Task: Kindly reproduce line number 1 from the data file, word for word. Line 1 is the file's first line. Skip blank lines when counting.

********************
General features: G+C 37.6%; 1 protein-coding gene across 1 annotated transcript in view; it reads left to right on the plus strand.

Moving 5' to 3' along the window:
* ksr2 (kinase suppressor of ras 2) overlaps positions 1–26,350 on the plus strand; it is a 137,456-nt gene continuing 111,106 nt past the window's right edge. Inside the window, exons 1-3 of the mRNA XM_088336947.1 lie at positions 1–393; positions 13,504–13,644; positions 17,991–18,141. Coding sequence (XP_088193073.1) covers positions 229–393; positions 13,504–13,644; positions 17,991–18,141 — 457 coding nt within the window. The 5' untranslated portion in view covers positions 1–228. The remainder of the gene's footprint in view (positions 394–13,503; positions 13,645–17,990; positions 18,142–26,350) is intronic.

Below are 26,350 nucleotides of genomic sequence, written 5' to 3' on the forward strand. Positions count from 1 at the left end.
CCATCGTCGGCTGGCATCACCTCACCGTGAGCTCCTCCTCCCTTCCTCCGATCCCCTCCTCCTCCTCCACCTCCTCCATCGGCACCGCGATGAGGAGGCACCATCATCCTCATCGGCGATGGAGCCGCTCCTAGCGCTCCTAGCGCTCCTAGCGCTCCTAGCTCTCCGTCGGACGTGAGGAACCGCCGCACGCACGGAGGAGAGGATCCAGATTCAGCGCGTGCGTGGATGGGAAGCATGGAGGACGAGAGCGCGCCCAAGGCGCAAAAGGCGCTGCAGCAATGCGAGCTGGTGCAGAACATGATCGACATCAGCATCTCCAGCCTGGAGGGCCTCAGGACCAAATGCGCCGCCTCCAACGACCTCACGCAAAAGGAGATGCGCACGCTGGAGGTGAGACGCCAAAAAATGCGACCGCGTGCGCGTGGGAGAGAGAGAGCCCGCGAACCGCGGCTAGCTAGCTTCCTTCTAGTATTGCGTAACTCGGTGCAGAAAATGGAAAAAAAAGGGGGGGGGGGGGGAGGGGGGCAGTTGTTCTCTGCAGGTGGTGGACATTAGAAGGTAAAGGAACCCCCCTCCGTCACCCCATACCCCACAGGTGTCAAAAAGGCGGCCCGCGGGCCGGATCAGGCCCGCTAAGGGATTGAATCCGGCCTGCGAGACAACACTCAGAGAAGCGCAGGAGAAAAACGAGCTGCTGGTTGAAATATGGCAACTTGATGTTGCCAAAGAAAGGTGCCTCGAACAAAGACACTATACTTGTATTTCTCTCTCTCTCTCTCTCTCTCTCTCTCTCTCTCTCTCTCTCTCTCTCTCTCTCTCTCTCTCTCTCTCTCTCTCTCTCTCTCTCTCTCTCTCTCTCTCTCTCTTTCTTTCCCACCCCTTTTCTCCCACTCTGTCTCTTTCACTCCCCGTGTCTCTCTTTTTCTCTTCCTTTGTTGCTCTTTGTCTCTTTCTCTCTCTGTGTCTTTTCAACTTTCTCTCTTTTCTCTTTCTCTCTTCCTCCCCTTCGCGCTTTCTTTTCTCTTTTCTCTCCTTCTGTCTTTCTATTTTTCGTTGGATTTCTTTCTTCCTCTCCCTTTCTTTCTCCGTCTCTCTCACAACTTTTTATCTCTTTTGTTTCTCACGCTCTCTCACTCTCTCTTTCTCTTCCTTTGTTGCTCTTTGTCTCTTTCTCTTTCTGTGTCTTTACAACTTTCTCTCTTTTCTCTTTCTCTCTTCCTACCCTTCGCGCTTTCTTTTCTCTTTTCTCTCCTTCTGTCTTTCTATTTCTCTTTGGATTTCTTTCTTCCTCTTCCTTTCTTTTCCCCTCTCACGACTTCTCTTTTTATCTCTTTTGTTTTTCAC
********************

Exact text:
General features: G+C 37.6%; 1 protein-coding gene across 1 annotated transcript in view; it reads left to right on the plus strand.